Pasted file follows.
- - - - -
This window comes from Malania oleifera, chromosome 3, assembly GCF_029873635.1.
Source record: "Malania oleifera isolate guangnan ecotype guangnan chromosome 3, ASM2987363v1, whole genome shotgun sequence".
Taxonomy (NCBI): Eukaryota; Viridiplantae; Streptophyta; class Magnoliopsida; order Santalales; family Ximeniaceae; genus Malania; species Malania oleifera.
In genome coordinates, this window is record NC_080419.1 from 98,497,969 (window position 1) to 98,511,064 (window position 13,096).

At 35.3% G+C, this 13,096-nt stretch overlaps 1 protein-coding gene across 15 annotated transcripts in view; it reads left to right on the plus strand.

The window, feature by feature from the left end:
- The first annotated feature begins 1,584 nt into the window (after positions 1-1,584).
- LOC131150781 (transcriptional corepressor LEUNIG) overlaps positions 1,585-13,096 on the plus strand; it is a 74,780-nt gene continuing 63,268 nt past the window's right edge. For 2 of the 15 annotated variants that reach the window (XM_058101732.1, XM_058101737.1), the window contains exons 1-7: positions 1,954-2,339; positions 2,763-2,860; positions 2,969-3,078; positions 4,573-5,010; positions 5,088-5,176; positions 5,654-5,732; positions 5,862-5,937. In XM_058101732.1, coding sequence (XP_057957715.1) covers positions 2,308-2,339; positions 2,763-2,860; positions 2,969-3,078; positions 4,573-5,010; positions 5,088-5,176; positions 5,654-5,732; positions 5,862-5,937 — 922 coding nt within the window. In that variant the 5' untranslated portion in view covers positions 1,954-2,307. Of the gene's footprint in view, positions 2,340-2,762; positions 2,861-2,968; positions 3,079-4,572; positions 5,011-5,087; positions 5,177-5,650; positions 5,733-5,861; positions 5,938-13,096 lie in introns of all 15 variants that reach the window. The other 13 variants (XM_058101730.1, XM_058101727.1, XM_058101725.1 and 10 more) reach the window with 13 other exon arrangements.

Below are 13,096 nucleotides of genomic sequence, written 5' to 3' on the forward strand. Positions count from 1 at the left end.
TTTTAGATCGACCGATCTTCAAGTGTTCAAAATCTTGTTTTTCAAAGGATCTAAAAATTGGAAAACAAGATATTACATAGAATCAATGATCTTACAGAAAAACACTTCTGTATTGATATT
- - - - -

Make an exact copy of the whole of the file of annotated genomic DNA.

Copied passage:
This window comes from Malania oleifera, chromosome 3, assembly GCF_029873635.1.
Source record: "Malania oleifera isolate guangnan ecotype guangnan chromosome 3, ASM2987363v1, whole genome shotgun sequence".
Taxonomy (NCBI): Eukaryota; Viridiplantae; Streptophyta; class Magnoliopsida; order Santalales; family Ximeniaceae; genus Malania; species Malania oleifera.
In genome coordinates, this window is record NC_080419.1 from 98,497,969 (window position 1) to 98,511,064 (window position 13,096).

At 35.3% G+C, this 13,096-nt stretch overlaps 1 protein-coding gene across 15 annotated transcripts in view; it reads left to right on the plus strand.

The window, feature by feature from the left end:
- The first annotated feature begins 1,584 nt into the window (after positions 1-1,584).
- LOC131150781 (transcriptional corepressor LEUNIG) overlaps positions 1,585-13,096 on the plus strand; it is a 74,780-nt gene continuing 63,268 nt past the window's right edge. For 2 of the 15 annotated variants that reach the window (XM_058101732.1, XM_058101737.1), the window contains exons 1-7: positions 1,954-2,339; positions 2,763-2,860; positions 2,969-3,078; positions 4,573-5,010; positions 5,088-5,176; positions 5,654-5,732; positions 5,862-5,937. In XM_058101732.1, coding sequence (XP_057957715.1) covers positions 2,308-2,339; positions 2,763-2,860; positions 2,969-3,078; positions 4,573-5,010; positions 5,088-5,176; positions 5,654-5,732; positions 5,862-5,937 — 922 coding nt within the window. In that variant the 5' untranslated portion in view covers positions 1,954-2,307. Of the gene's footprint in view, positions 2,340-2,762; positions 2,861-2,968; positions 3,079-4,572; positions 5,011-5,087; positions 5,177-5,650; positions 5,733-5,861; positions 5,938-13,096 lie in introns of all 15 variants that reach the window. The other 13 variants (XM_058101730.1, XM_058101727.1, XM_058101725.1 and 10 more) reach the window with 13 other exon arrangements.

Below are 13,096 nucleotides of genomic sequence, written 5' to 3' on the forward strand. Positions count from 1 at the left end.
TTTTAGATCGACCGATCTTCAAGTGTTCAAAATCTTGTTTTTCAAAGGATCTAAAAATTGGAAAACAAGATATTACATAGAATCAATGATCTTACAGAAAAACACTTCTGTATTGATATT